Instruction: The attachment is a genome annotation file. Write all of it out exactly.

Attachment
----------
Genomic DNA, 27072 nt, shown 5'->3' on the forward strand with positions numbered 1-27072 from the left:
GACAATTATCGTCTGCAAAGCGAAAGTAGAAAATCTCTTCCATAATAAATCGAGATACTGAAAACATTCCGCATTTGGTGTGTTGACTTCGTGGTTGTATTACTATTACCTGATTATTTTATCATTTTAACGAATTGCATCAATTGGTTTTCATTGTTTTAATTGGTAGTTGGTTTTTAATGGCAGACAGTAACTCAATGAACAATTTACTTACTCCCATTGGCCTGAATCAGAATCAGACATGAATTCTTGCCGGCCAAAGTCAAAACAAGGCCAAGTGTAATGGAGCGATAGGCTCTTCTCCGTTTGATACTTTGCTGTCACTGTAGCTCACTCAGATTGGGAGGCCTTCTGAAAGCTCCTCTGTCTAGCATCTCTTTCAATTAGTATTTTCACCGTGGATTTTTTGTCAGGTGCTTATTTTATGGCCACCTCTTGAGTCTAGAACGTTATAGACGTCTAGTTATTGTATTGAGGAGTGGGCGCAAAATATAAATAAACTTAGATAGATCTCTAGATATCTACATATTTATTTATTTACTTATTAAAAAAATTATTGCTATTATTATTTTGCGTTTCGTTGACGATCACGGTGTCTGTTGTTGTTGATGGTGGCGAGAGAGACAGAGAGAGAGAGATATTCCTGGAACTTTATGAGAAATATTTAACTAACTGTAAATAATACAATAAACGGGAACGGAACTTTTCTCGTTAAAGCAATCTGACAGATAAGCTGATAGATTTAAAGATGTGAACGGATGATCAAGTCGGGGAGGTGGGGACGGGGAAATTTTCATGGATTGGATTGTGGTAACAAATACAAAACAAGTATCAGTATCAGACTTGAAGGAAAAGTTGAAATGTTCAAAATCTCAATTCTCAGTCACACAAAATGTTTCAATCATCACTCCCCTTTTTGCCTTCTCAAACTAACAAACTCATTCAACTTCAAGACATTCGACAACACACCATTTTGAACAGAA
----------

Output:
Genomic DNA, 27072 nt, shown 5'->3' on the forward strand with positions numbered 1-27072 from the left:
GACAATTATCGTCTGCAAAGCGAAAGTAGAAAATCTCTTCCATAATAAATCGAGATACTGAAAACATTCCGCATTTGGTGTGTTGACTTCGTGGTTGTATTACTATTACCTGATTATTTTATCATTTTAACGAATTGCATCAATTGGTTTTCATTGTTTTAATTGGTAGTTGGTTTTTAATGGCAGACAGTAACTCAATGAACAATTTACTTACTCCCATTGGCCTGAATCAGAATCAGACATGAATTCTTGCCGGCCAAAGTCAAAACAAGGCCAAGTGTAATGGAGCGATAGGCTCTTCTCCGTTTGATACTTTGCTGTCACTGTAGCTCACTCAGATTGGGAGGCCTTCTGAAAGCTCCTCTGTCTAGCATCTCTTTCAATTAGTATTTTCACCGTGGATTTTTTGTCAGGTGCTTATTTTATGGCCACCTCTTGAGTCTAGAACGTTATAGACGTCTAGTTATTGTATTGAGGAGTGGGCGCAAAATATAAATAAACTTAGATAGATCTCTAGATATCTACATATTTATTTATTTACTTATTAAAAAAATTATTGCTATTATTATTTTGCGTTTCGTTGACGATCACGGTGTCTGTTGTTGTTGATGGTGGCGAGAGAGACAGAGAGAGAGAGATATTCCTGGAACTTTATGAGAAATATTTAACTAACTGTAAATAATACAATAAACGGGAACGGAACTTTTCTCGTTAAAGCAATCTGACAGATAAGCTGATAGATTTAAAGATGTGAACGGATGATCAAGTCGGGGAGGTGGGGACGGGGAAATTTTCATGGATTGGATTGTGGTAACAAATACAAAACAAGTATCAGTATCAGACTTGAAGGAAAAGTTGAAATGTTCAAAATCTCAATTCTCAGTCACACAAAATGTTTCAATCATCACTCCCCTTTTTGCCTTCTCAAACTAACAAACTCATTCAACTTCAAGACATTCGACAACACACCATTTTGAACAGAA